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  #6  
Old March 5th, 2011, 10:56 AM
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Tony Sims
1984 110
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I raised the idea of converting to RRC-style hydro brakes on a few of the UK Defender boards, and got nothing but grief, so I wouldn't look for a flurry of orders from the UK.

Now that I have reversed the effects all the deferred maintenance, I have no complaints about the vacuum assisted brakes in my 300TDi-powered 110. The vacuum pump works fine and is relatively inexpensive if it fails. The 110 brakes are not quite as immediate as the hydro brakes in my RRC, but they're well up to my needs.

I do like my X-Brake much better than the stock drum parking brake.
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  #7  
Old March 5th, 2011, 11:19 AM
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Clark Bowen
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Andrew.....

Great idea.
They need better brakes.
Piss on these nay sayers.
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  #8  
Old March 6th, 2011, 03:51 PM
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Frank Rafka
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Quote:
Originally Posted by Wolf Fabrication View Post
I converted one of my Jeeps to hydroboost and didn't feel much of an improvement. It didn't seem like it was worth the effort in the end if your stock braking system is in proper order.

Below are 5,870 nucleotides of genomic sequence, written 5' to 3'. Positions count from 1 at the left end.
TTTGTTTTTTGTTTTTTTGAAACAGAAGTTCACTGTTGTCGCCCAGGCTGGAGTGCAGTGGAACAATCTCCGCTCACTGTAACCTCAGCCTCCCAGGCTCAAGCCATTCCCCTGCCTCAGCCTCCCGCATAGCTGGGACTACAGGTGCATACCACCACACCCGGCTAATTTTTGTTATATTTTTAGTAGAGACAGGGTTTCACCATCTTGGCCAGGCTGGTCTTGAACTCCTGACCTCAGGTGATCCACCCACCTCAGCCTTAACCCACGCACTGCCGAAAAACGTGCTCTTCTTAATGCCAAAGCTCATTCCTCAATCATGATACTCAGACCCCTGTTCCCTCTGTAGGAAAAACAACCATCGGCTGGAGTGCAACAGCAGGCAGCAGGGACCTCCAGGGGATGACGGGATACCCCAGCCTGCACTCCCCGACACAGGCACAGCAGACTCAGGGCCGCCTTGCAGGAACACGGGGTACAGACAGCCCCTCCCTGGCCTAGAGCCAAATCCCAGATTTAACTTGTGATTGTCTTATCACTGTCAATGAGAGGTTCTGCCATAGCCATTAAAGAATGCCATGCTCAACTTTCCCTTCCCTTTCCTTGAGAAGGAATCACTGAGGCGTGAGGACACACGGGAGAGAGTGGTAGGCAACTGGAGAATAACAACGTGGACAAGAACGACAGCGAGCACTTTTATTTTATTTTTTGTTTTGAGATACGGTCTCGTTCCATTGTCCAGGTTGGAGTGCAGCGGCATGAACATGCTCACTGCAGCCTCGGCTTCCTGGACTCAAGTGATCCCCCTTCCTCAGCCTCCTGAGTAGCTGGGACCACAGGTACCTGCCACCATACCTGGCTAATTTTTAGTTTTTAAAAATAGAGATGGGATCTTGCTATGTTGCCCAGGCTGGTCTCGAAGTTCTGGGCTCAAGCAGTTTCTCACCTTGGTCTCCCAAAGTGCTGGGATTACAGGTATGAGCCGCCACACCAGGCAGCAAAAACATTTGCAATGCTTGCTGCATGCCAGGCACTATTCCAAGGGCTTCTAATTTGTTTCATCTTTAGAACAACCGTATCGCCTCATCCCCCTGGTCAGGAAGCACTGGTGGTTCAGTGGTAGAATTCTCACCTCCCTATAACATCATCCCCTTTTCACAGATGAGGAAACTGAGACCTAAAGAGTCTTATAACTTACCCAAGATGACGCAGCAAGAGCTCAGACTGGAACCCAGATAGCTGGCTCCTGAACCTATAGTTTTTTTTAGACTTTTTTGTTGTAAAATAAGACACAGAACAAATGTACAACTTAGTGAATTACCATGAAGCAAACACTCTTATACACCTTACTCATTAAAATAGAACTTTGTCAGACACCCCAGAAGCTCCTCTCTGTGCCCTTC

HUH?

I installed hydroboost on my D2 with 37" Iroks and can lock my brakes at 35mph...I'm planning it on putting on my 110 when i convert the rear to disks...
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  #9  
Old March 6th, 2011, 07:23 PM
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Andrew
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I just had a Hydroboost failure in my 3/4 Suburban the other day and it made the truck undriveable and the truck had to be towed home. I have had the vacuum fail in a 90 and it was not bad, just had to press the brake peddle a little more. I had though that I might change to hydroboost before but perhaps not after this.
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  #10  
Old March 7th, 2011, 01:56 AM
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I went to the trouble of installing a hydroboost system in my D90.

I had to send my brake pedal assembly to them to custom set it up so it bolts up to the box. Then had to have custom hoses (hydraulic) made up......thank you Pendy and Bill. There is already a proportioning valve in the truck so no need to duplicate that.....just need to tap into existing brake lines (flare fittings).

I did it to improve braking and also I'm running the 2.8PS and wanted a more powerful alternator so had to get rid of the vacuum generator.

I think it does make a difference but not a huge difference......I would say 30% based on "gutt" feeling.